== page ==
Cold adaptation of cellular sgnalling cascades: The role of the master regulator of oxygen homeostasis HIF-1 (Hypocia inducible factor) in Antarctic fishes



Dr. Katja Heise 
Helmholtz-Zentrum für Polar- und Meeresforschung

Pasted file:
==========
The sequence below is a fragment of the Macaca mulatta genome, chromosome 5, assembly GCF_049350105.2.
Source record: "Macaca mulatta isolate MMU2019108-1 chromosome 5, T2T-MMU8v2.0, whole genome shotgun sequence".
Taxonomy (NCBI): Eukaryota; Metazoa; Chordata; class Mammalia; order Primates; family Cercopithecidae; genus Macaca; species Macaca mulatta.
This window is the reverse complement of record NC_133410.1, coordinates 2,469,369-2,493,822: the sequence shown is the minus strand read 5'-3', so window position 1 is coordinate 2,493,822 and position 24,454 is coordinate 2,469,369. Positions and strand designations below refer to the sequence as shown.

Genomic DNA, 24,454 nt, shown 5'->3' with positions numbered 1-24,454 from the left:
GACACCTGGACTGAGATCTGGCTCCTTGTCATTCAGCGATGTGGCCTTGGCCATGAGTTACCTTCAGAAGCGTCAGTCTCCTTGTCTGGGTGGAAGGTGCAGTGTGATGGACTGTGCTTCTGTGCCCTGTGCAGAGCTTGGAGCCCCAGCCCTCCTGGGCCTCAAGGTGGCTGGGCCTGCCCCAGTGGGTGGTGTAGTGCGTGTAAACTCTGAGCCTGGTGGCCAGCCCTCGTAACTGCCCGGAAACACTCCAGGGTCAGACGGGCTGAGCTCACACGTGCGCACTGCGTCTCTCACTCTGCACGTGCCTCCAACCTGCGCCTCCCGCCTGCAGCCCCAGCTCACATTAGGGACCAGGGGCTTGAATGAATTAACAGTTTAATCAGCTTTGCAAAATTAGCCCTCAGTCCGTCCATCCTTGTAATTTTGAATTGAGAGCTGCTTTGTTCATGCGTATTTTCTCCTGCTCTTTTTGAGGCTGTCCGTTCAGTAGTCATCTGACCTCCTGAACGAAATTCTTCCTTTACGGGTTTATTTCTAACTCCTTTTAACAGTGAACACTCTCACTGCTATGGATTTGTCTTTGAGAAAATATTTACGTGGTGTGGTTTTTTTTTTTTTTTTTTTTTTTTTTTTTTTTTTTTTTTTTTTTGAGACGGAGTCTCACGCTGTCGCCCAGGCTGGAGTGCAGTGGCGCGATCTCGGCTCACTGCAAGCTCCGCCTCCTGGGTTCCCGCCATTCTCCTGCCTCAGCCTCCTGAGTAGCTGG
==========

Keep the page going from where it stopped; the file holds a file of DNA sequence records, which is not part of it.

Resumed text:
Antarctic fish have evolved into a highly cold-adapted phenotype, including a variety of adaptations of the O2-transport system. It is hypothesised that cold adaptation also involves modification of O2-dependent gene expression mediated by the transcription factor HIF-1. Sequencing of the hypoxia-inducible subunit HIF-1¿ from one temperate and four cold-adapted Antarctic fishes have detected remarkable differences in the deduced peptide sequences compared with mammals or other non-polar fishes, which might reflect cold adaptation of the transcription factor and suggest that the protein function and/or the regulatory mechanism has undergone a different evolution in polar fishes than in mammals.In the proposed project the physiological importance and assignment of HIF-1 in cold-adapted Antarctic fishes will be studied to know whether there is HIF in these fishes, whether HIF can be induced by different hypoxia conditions and what kind of physiological effects might be mediated by the HIF response. In the second objective the molecular mechanisms regulating the HIF response in cold-adapted fish will be investigated. This part aims to clarify the evolutionary change of this mechanism in comparison to temperate fish and also in comparison to endothermal animals (mammalian model organisms).Together, the proposed studies will extend our knowledge on this important physiological modulator, the master regulator of oxygen homeostasis and broaden our general understanding of cold adaptation of important regulatory signallingcascades.


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